Here's How Moon Express Plans To Build Lunar Outpost, Harvest Lunar Rocks Using Robots


A Florida-based private company seeks to employ robotic spacecraft in its planned series of commercial missions to the moon.

The plan: regularly deliver payloads on the lunar surface and even on other places in space.

Maiden Mission Before 2017 Ends

Founded in 2010, Moon Express of Cape Canaveral is participating in the $20-million Google Lunar X prize, which will go to the first private initiative to get to the moon using a robotic lander by end of the year.

While they are on track to launch before deadline, chief executive Robert D. Richards envisions a bright future for the venture even without winning the prize.

“I think it’s big,” he said, adding that its design have a chance to “redefine the possible” for both NASA and commercial clients.

Moon Express is developing a fleet of affordable robotic vehicles that can be assembled like a Lego to cater to a wealth of missions, according to Richards. It has already raised at least $45 million from private investors to build the first lander and meet launch requirements.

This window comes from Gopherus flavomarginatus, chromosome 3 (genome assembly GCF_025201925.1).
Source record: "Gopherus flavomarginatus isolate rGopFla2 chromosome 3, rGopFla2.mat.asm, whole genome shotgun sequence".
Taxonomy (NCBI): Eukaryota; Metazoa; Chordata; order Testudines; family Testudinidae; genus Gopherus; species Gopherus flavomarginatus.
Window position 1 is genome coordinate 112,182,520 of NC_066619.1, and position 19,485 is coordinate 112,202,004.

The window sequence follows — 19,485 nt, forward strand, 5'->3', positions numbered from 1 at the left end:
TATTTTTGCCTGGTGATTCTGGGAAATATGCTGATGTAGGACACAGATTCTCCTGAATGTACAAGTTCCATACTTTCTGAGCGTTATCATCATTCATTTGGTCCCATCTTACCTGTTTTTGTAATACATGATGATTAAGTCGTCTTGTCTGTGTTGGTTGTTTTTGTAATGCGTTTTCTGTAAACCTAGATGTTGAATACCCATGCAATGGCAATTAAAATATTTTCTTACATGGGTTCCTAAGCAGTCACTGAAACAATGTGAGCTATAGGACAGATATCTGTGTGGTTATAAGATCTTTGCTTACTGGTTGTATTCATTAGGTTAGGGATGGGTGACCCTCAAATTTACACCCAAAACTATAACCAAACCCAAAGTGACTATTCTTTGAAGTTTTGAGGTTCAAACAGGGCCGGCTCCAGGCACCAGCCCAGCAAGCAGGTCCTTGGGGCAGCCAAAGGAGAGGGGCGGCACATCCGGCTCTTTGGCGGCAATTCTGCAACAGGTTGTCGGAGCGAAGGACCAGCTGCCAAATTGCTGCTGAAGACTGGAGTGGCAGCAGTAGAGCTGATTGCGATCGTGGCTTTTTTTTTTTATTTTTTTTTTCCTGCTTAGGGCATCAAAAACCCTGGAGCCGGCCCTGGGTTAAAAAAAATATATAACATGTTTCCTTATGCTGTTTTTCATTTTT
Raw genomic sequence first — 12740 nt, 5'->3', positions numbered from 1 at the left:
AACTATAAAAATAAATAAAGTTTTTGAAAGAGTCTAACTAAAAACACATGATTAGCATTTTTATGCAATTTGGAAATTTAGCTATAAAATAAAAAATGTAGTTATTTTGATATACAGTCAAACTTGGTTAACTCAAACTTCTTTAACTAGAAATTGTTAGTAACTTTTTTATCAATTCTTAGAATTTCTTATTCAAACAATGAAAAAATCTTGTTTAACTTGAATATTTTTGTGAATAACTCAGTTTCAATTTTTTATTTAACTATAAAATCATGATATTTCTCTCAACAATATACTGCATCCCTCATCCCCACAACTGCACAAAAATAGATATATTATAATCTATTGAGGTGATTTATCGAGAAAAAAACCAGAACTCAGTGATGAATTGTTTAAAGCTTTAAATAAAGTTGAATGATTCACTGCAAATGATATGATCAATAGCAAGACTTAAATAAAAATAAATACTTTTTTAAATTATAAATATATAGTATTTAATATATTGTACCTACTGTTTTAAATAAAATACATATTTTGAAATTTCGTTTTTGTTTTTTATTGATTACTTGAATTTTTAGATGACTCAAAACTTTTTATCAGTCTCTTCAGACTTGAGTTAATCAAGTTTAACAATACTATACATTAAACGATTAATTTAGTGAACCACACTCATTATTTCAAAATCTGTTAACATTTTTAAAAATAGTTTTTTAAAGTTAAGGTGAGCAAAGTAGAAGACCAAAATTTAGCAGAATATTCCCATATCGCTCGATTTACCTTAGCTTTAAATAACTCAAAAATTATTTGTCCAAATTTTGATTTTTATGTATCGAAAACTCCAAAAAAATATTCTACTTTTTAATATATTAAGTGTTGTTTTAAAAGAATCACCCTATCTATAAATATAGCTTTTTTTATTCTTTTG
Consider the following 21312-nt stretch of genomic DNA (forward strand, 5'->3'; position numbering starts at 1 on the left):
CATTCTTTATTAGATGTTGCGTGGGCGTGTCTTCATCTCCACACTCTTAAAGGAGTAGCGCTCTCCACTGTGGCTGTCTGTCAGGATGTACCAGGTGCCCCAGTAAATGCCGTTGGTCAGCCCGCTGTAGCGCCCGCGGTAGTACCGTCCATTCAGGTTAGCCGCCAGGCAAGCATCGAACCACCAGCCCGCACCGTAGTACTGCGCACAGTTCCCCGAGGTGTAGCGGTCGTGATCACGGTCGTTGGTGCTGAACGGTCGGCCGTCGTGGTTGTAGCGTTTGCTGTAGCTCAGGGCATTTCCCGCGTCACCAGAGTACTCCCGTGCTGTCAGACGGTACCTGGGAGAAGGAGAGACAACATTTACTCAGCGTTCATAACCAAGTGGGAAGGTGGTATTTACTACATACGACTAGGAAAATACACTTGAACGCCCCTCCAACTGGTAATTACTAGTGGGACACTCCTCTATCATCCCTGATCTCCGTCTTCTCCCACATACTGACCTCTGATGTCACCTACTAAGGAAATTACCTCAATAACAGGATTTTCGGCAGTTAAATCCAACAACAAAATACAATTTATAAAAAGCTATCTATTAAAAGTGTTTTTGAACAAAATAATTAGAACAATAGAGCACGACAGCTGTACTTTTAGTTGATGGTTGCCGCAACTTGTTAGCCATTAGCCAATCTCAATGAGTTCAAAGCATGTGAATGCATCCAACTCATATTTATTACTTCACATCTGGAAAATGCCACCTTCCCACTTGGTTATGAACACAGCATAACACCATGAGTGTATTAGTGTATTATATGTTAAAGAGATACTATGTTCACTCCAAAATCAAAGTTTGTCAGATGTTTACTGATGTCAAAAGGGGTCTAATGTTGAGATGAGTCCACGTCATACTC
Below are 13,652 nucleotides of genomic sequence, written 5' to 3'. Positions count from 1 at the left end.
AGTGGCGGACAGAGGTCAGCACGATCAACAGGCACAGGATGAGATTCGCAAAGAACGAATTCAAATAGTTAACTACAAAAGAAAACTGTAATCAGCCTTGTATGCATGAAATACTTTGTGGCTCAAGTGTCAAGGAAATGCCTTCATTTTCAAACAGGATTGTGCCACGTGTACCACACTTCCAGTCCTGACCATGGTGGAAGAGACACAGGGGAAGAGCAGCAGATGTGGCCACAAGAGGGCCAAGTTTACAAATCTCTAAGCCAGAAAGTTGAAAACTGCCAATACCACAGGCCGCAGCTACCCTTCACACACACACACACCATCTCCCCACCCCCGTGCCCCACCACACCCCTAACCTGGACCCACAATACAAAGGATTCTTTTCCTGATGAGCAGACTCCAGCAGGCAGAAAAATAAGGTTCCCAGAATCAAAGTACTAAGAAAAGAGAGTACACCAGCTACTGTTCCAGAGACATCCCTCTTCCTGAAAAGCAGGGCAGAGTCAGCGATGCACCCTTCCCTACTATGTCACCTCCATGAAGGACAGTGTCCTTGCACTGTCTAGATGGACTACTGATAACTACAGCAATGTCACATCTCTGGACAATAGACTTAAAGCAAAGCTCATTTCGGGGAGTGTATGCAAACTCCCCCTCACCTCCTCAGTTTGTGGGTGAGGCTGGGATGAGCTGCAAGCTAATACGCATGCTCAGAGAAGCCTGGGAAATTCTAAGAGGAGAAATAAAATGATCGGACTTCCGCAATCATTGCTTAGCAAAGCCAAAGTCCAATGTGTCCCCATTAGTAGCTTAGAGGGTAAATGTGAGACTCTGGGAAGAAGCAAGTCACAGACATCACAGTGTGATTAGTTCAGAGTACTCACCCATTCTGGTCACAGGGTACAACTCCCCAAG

The initial lander, the MX-1E, is planned to fly onboard a Rocket Lab Electron booster before the year ends.

Based on the design released by the firm, its previously doughnut-shaped look has become taller and thinner, resembling a soft drink can with landing legs. The intention is to fit it into the smaller rocket — deemed by Richards as Moon Express’s “entry-level vehicle.”

Future Moon Mining Missions

Moon Express’s three missions consist of:

1. Lunar Scout – Will hop around the lunar surface and deploy a tiny telescope and a laser range finder.

2. Lunar Outpost – Will scour the lunar South Pole where ice is found inside craters. Ice is a precious resource for human settlements in space in the future, serving as drinking water and holds clues to molecules from the early days of the solar system. It will also prospect water and minerals for mining in the future.

3. Harvest Moon – Will land on the moon, collect rocks and soil samples, and bring them back to Earth. It is poised to “benefit science as well as commercial purposes.”

Richards hopes that Moon Express would launch at least twice annually in the future, and cited that they would pay for the first mission while customers would fund the subsequent ones.

The Google Lunar X Prize focused on initiating commercial initiatives, with its deadline twice extended. Google is also offering bonus funds for other endeavors, such as traveling 3.1 miles, and touching down near an Apollo landing site or discovering proof of water.

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